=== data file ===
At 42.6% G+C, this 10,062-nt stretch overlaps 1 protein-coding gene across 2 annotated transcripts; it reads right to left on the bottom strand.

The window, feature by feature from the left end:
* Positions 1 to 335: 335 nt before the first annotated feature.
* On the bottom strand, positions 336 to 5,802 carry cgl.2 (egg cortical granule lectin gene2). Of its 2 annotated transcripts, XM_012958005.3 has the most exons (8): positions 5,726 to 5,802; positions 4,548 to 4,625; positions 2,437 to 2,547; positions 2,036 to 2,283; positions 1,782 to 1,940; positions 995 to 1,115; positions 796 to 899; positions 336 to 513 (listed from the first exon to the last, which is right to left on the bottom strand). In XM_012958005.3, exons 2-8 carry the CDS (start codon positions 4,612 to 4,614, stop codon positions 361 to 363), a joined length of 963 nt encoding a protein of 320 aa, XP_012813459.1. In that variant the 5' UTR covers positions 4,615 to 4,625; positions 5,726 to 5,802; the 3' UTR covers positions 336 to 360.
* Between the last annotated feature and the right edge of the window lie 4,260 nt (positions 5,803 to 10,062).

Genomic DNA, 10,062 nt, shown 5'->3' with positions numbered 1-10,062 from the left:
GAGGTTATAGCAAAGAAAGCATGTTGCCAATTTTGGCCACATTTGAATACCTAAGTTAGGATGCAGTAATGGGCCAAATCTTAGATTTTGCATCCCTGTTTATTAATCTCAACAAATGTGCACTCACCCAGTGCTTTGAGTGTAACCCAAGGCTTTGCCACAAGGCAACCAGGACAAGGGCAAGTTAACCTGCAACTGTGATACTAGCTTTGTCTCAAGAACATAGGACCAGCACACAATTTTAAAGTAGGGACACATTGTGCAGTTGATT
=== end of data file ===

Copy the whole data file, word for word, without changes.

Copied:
At 42.6% G+C, this 10,062-nt stretch overlaps 1 protein-coding gene across 2 annotated transcripts; it reads right to left on the bottom strand.

The window, feature by feature from the left end:
* Positions 1 to 335: 335 nt before the first annotated feature.
* On the bottom strand, positions 336 to 5,802 carry cgl.2 (egg cortical granule lectin gene2). Of its 2 annotated transcripts, XM_012958005.3 has the most exons (8): positions 5,726 to 5,802; positions 4,548 to 4,625; positions 2,437 to 2,547; positions 2,036 to 2,283; positions 1,782 to 1,940; positions 995 to 1,115; positions 796 to 899; positions 336 to 513 (listed from the first exon to the last, which is right to left on the bottom strand). In XM_012958005.3, exons 2-8 carry the CDS (start codon positions 4,612 to 4,614, stop codon positions 361 to 363), a joined length of 963 nt encoding a protein of 320 aa, XP_012813459.1. In that variant the 5' UTR covers positions 4,615 to 4,625; positions 5,726 to 5,802; the 3' UTR covers positions 336 to 360.
* Between the last annotated feature and the right edge of the window lie 4,260 nt (positions 5,803 to 10,062).

Genomic DNA, 10,062 nt, shown 5'->3' with positions numbered 1-10,062 from the left:
GAGGTTATAGCAAAGAAAGCATGTTGCCAATTTTGGCCACATTTGAATACCTAAGTTAGGATGCAGTAATGGGCCAAATCTTAGATTTTGCATCCCTGTTTATTAATCTCAACAAATGTGCACTCACCCAGTGCTTTGAGTGTAACCCAAGGCTTTGCCACAAGGCAACCAGGACAAGGGCAAGTTAACCTGCAACTGTGATACTAGCTTTGTCTCAAGAACATAGGACCAGCACACAATTTTAAAGTAGGGACACATTGTGCAGTTGATT